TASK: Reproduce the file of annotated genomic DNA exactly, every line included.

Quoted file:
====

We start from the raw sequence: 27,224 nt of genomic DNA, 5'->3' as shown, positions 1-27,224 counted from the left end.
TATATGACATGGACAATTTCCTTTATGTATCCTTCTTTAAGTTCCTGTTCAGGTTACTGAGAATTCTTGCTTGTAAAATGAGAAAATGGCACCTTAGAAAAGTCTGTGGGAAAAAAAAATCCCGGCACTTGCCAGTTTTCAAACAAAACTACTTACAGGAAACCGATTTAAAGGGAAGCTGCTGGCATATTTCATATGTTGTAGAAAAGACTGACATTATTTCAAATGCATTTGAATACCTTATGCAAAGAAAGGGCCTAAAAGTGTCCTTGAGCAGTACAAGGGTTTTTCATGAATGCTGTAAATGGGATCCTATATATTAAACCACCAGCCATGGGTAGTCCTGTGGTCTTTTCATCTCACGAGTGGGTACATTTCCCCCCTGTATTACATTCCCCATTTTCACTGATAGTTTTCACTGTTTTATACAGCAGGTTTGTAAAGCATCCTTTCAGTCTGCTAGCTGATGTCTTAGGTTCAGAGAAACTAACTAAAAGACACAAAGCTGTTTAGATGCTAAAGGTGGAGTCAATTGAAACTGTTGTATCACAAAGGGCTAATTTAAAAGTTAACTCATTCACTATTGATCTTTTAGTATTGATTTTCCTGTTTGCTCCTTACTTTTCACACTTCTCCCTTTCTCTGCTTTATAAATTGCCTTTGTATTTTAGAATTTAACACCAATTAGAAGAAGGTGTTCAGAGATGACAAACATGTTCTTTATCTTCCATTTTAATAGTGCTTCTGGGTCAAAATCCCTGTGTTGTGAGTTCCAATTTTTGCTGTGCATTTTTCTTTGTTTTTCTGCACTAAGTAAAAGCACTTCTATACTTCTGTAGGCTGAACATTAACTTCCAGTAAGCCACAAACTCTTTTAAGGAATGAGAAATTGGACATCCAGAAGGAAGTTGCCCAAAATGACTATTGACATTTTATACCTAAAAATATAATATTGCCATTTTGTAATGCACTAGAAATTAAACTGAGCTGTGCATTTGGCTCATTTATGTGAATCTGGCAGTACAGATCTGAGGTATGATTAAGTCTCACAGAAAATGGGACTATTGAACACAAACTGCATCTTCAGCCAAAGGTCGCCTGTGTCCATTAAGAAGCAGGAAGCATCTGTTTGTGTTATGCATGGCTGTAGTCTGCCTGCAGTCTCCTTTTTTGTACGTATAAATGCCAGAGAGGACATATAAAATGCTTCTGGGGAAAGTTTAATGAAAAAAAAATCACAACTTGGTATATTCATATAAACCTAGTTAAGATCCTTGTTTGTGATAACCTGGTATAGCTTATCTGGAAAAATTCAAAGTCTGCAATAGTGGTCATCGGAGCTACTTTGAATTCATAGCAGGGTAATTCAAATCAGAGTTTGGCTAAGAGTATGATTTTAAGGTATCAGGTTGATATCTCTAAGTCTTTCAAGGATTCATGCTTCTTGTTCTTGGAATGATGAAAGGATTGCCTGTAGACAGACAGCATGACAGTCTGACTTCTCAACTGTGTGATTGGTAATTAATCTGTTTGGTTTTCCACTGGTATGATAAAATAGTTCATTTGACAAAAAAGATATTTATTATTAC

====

We start from the raw sequence: 27,224 nt of genomic DNA, 5'->3' as shown, positions 1-27,224 counted from the left end.
TATATGACATGGACAATTTCCTTTATGTATCCTTCTTTAAGTTCCTGTTCAGGTTACTGAGAATTCTTGCTTGTAAAATGAGAAAATGGCACCTTAGAAAAGTCTGTGGGAAAAAAAAATCCCGGCACTTGCCAGTTTTCAAACAAAACTACTTACAGGAAACCGATTTAAAGGGAAGCTGCTGGCATATTTCATATGTTGTAGAAAAGACTGACATTATTTCAAATGCATTTGAATACCTTATGCAAAGAAAGGGCCTAAAAGTGTCCTTGAGCAGTACAAGGGTTTTTCATGAATGCTGTAAATGGGATCCTATATATTAAACCACCAGCCATGGGTAGTCCTGTGGTCTTTTCATCTCACGAGTGGGTACATTTCCCCCCTGTATTACATTCCCCATTTTCACTGATAGTTTTCACTGTTTTATACAGCAGGTTTGTAAAGCATCCTTTCAGTCTGCTAGCTGATGTCTTAGGTTCAGAGAAACTAACTAAAAGACACAAAGCTGTTTAGATGCTAAAGGTGGAGTCAATTGAAACTGTTGTATCACAAAGGGCTAATTTAAAAGTTAACTCATTCACTATTGATCTTTTAGTATTGATTTTCCTGTTTGCTCCTTACTTTTCACACTTCTCCCTTTCTCTGCTTTATAAATTGCCTTTGTATTTTAGAATTTAACACCAATTAGAAGAAGGTGTTCAGAGATGACAAACATGTTCTTTATCTTCCATTTTAATAGTGCTTCTGGGTCAAAATCCCTGTGTTGTGAGTTCCAATTTTTGCTGTGCATTTTTCTTTGTTTTTCTGCACTAAGTAAAAGCACTTCTATACTTCTGTAGGCTGAACATTAACTTCCAGTAAGCCACAAACTCTTTTAAGGAATGAGAAATTGGACATCCAGAAGGAAGTTGCCCAAAATGACTATTGACATTTTATACCTAAAAATATAATATTGCCATTTTGTAATGCACTAGAAATTAAACTGAGCTGTGCATTTGGCTCATTTATGTGAATCTGGCAGTACAGATCTGAGGTATGATTAAGTCTCACAGAAAATGGGACTATTGAACACAAACTGCATCTTCAGCCAAAGGTCGCCTGTGTCCATTAAGAAGCAGGAAGCATCTGTTTGTGTTATGCATGGCTGTAGTCTGCCTGCAGTCTCCTTTTTTGTACGTATAAATGCCAGAGAGGACATATAAAATGCTTCTGGGGAAAGTTTAATGAAAAAAAAATCACAACTTGGTATATTCATATAAACCTAGTTAAGATCCTTGTTTGTGATAACCTGGTATAGCTTATCTGGAAAAATTCAAAGTCTGCAATAGTGGTCATCGGAGCTACTTTGAATTCATAGCAGGGTAATTCAAATCAGAGTTTGGCTAAGAGTATGATTTTAAGGTATCAGGTTGATATCTCTAAGTCTTTCAAGGATTCATGCTTCTTGTTCTTGGAATGATGAAAGGATTGCCTGTAGACAGACAGCATGACAGTCTGACTTCTCAACTGTGTGATTGGTAATTAATCTGTTTGGTTTTCCACTGGTATGATAAAATAGTTCATTTGACAAAAAAGATATTTATTATTAC